TRADIZIONALE AT THE TOP

Let’s start with the top, Aceto Balsamico Tradizionale di Modena. Aceto Balsamico Tradizionale* is Italian for Traditional Balsamic Vinegar. Now then, why would you ever spend over $100 for a few ounces for any condiment? Indeed, why is it so expensive? For one reason, you could say, you are buying a little slice of history when you buy a bottle. Let me briefly describe how it’s made. The grapes, usually trebbiano, are harvested then crushed into juice called “must,” and put into vats. At the first signs of fermentation, the must is filtered and then boiled in copper pots until its volume is reduced by about 50%. This concentrated sugary liquid is put into large wooden barrels to begin its fermentation. A small amount of “mother vinegar” is introduced and its yeast aids in turning must into vinegar instead of wine.
After a couple of years aging in large wine size barrels, the vinegar is now ready for aging in a battery of five handcrafted wooden casks of descending sizes. The types of wood used in the five barrels may vary as well, contributing different characteristics to the vinegar. A producer may, for example, use chestnut for color, juniper for aroma, cherry wood for sweetness, etc. Barrel filling takes place in the winter since the cold weather causes slow alcohol fermentation; thus, the brew is allowed to settle which clarifies the vinegar. In turn, the hot summer months contribute to evaporation and concentration of the vinegar. Once a year, they top off the casks to 4/5 full by replenishing the smallest cask with liquid from the second smallest, the second smallest with liquid from the next largest…and so on, down the line. Only the largest cask of the five casks is replenished with liquid that has been outside the series of five.
After a minimum of 12 years of aging, a small amount is drawn off of the smallest barrel for bottling. To receive the tradizionale designation, the vinegar has to undergo rigorous production examinations, and finally pass blind-taste testing by master tasters of the official consortium, ie cooperative. If the vinegar fulfills all the requirements, the consortium (not the producer) bottles and seals it. Additionally, if the vinegar is aged 25 years and passes all the tests, it can be labeled as extra vecchio (extra-old). You can see why tradizionale is so costly when you see how the producer has invested so much money, not to mention many years nurturing it to maturity.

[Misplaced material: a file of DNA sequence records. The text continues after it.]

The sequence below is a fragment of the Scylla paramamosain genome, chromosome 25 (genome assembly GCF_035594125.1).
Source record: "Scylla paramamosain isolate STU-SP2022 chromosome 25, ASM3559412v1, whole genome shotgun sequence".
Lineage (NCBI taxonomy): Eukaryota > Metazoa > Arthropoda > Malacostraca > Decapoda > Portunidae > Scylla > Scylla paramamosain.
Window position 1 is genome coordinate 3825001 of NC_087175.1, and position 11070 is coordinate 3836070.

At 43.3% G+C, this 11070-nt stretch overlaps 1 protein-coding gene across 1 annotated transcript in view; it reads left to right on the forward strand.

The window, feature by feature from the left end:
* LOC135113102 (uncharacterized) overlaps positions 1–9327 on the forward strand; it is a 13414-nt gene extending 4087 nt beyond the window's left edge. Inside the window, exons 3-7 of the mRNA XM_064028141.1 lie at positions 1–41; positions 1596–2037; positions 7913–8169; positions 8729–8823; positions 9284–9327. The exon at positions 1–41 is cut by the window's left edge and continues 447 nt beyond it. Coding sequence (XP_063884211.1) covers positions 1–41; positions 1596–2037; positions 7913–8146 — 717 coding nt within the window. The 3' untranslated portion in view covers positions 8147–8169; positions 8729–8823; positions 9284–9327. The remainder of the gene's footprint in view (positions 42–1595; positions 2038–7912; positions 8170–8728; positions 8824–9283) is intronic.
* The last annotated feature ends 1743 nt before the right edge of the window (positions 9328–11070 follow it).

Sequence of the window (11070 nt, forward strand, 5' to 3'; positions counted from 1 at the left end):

COMMERCIALE BALSAMIC

If you just get to the first stage described above, you essentially have the entry level balsamic, at least with the best producers. (On the other hand, beware of some cheap vinegars that contain added coloring and flavor.) Our producer, the respected Manicardi family of Modena, does things the right way for their entry level vinegar. That is, they use only cooked must that has been aged for 2 years in wooden barrels. We’ve offered this very product for many years now under our own label as “Aunt Angie’s Balsamic Vinegar of Modena.” We named it after my Dad’s oldest sister, whose father Frank emigrated from Italy. Aunt Angie was always proud of her Italian heritage, so we named this vinegar in her honor. We sell it for only $7.99 for a 500ml bottle. Although we have a couple of other lower priced balsamics on our shelves, our Aunt Angie’s is by far the best we offer in this category.

NEW! DLM AGED BALSAMIC VINEGAR OF MODENA

Having defined the top end and entry levels, there are a myriad of possible blends in between. When you mix some of the vinegar from the five cask sets and some of the vinegar from the larger wine size barrels, you get some of the best qualities of the top tier and entry levels. Specifically, vinegars in this range can have more viscosity and complexity similar to the tradizionale but for less money. As you can imagine, you find enormous variety in this middle range, depending on the percentages used in the blend, the producer’s palate and many other variables. In this category, prices can range from around $20 to up around $60 and more.
A couple years ago, several of us took a trip to Europe to visit suppliers and Modena was one of our stops. We spent an afternoon with Maria Livia Manicardi touring her family’s estate where they produce their wonderful balsamic vinegars ranging from their Aceto Balsamico Tradizionale di Modena to our own Aunt Angie’s Balsamic Vinegar of Modena. One of our goals was to taste various blends with the goal of bottling a mid-range blend that we could be proud to put our name on.